Although best known as an artist and designer, William Morris was most famous during his lifetime for his writing. His poetry, translation and fantasy stories were a key influence on later generations of writers.
'Woodpecker' tapestry (1885) by William Morris and Morris & Co.William Morris Gallery
Best known as an artist and designer, many of William Morris's textiles and designs often have literary connections.
This tapestry is based on the classical legend of King Picus from Ovid’s Metamorphose. Picus is able to interpret the will of the gods by studying the flight patterns of birds.
In the legend, the sorceress Circe attempts to seduce Picus whilst he is out hunting, he rejects her advances and she transforms him into a woodpecker for scorning her love.
The text on the top and bottom of this tapestry is Morris’s own poetry on the tale and reads: ‘I once a king and chief now am the tree bark’s thief’ ‘ever twixt trunk and leaf chasing the prey’.
Kelmscott Press edition of 'Love is Enough' (1897) by Kelmscott Press, William Morris, and Edward Burne-JonesWilliam Morris Gallery
During his life, William Morris was best known as a writer. In fact, his obituaries barely mention his designs and almost always celebrate him as a great poet.
His obituary in the Times read:
'A poet, and one of our half dozen best poets, even when Tennyson and Browning were still alive.'
However, his poetry was not always popular and his first publication The Defence of Guenevere published in 1858 was described in an unsigned review in the Spectator as 'bad as bad can be'.
Kelmscott Press edition of 'The Life and Death of Jason' (1895) by Kelmscott Press, William Morris, and Edward Burne-JonesWilliam Morris Gallery
After this, Morris did not publish anything for almost 10 years. However, when he published The Life and Death of Jason in 1867 it was very successful and brought him fame as a poet.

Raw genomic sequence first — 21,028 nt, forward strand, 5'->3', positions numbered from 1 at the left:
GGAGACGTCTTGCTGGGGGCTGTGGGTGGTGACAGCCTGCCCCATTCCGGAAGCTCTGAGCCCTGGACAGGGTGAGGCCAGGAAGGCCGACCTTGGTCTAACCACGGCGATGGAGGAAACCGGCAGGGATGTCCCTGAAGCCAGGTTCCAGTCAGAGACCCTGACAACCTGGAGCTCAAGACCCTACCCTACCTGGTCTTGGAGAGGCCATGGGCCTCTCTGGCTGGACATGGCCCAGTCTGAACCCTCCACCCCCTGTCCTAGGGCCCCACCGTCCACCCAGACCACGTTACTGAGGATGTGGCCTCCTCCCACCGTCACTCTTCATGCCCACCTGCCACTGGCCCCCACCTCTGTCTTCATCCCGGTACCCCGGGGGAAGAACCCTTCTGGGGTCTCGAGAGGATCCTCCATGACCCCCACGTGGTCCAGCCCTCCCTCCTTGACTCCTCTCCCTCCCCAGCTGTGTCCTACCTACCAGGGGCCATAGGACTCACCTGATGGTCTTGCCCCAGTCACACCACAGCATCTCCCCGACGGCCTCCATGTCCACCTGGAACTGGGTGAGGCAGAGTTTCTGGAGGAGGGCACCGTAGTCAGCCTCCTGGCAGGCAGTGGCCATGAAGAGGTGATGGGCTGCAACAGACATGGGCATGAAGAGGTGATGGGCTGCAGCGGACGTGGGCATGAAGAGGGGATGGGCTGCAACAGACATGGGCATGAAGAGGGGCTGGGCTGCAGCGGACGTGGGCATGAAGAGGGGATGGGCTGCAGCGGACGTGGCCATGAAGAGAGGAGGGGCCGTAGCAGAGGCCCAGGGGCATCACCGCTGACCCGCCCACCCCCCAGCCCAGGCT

Kelmscott Press edition of 'The Earthly Paradise, Vol 1' (1896-1897) by Kelmscott Press and William MorrisWilliam Morris Gallery
This was followed by The Earthly Paradise a popular collection of narrative poems based on Greek myths and medieval romance tales.
Whilst looking for inspiration for The Earthly Paradise, Morris became interested in Icelandic sagas. He began to learn Icelandic and to write his own translations with native Icelander Eiríkur Magnússon.
Drinking horn (c.1870) by UnknownWilliam Morris Gallery
Morris traveled to Iceland with Magnússon in 1871 to see many of the sites he had read about in the Icelandic sagas.
He brought back this drinking horn which may have been a gift from one of his traveling companions as it is engraved with his initials: 'WM'.
Kelmscott Press edition of 'The Wood Beyond the World' (1894) by Kelmscott Press, William Morris, and Edward Burne-JonesWilliam Morris Gallery
In the 1890s, towards the end of his life, William Morris wrote a series of what we would now call fantasy novels, including this one The Wood Beyond the World.
When they were first published the stories were very popular. They were read by many soldiers during the First World War, including a young J.R.R Tolkien.
The stories were a key influence on both Tolkien and C.S. Lewis. After finishing one of the books on 1931, Lewis wrote to a friend: 'This leaves me no more Wm Morris prose romances to read.'
Kelmscott Press edition of 'Child Christopher and Goldilind the Fair, Vol 1' (1895) by Kelmscott Press and William MorrisWilliam Morris Gallery
Another of Morris's stories, Child Christopher and Goldilind the Fair, shares a very similar plot to Lewis's Prince Caspian. They were both influenced by the 13th Century tale of Havelok the Dane.
Although his own works are not often read nowadays, the influence of Morris as one of the first writers of fantasy fiction can still in many of the books commonly read today.